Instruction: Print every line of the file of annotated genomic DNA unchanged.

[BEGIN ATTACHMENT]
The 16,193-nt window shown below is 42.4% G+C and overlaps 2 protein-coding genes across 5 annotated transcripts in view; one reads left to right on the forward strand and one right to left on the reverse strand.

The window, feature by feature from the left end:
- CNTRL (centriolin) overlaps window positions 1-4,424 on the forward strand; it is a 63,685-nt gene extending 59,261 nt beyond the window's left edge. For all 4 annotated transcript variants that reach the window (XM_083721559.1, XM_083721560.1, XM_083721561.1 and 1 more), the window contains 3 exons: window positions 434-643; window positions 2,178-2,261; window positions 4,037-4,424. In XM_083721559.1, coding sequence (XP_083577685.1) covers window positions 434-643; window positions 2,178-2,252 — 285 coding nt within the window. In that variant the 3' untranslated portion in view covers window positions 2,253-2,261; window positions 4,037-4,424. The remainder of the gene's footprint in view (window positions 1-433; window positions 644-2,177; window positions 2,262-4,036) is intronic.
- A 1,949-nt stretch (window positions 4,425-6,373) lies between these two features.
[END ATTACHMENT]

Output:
The 16,193-nt window shown below is 42.4% G+C and overlaps 2 protein-coding genes across 5 annotated transcripts in view; one reads left to right on the forward strand and one right to left on the reverse strand.

The window, feature by feature from the left end:
- CNTRL (centriolin) overlaps window positions 1-4,424 on the forward strand; it is a 63,685-nt gene extending 59,261 nt beyond the window's left edge. For all 4 annotated transcript variants that reach the window (XM_083721559.1, XM_083721560.1, XM_083721561.1 and 1 more), the window contains 3 exons: window positions 434-643; window positions 2,178-2,261; window positions 4,037-4,424. In XM_083721559.1, coding sequence (XP_083577685.1) covers window positions 434-643; window positions 2,178-2,252 — 285 coding nt within the window. In that variant the 3' untranslated portion in view covers window positions 2,253-2,261; window positions 4,037-4,424. The remainder of the gene's footprint in view (window positions 1-433; window positions 644-2,177; window positions 2,262-4,036) is intronic.
- A 1,949-nt stretch (window positions 4,425-6,373) lies between these two features.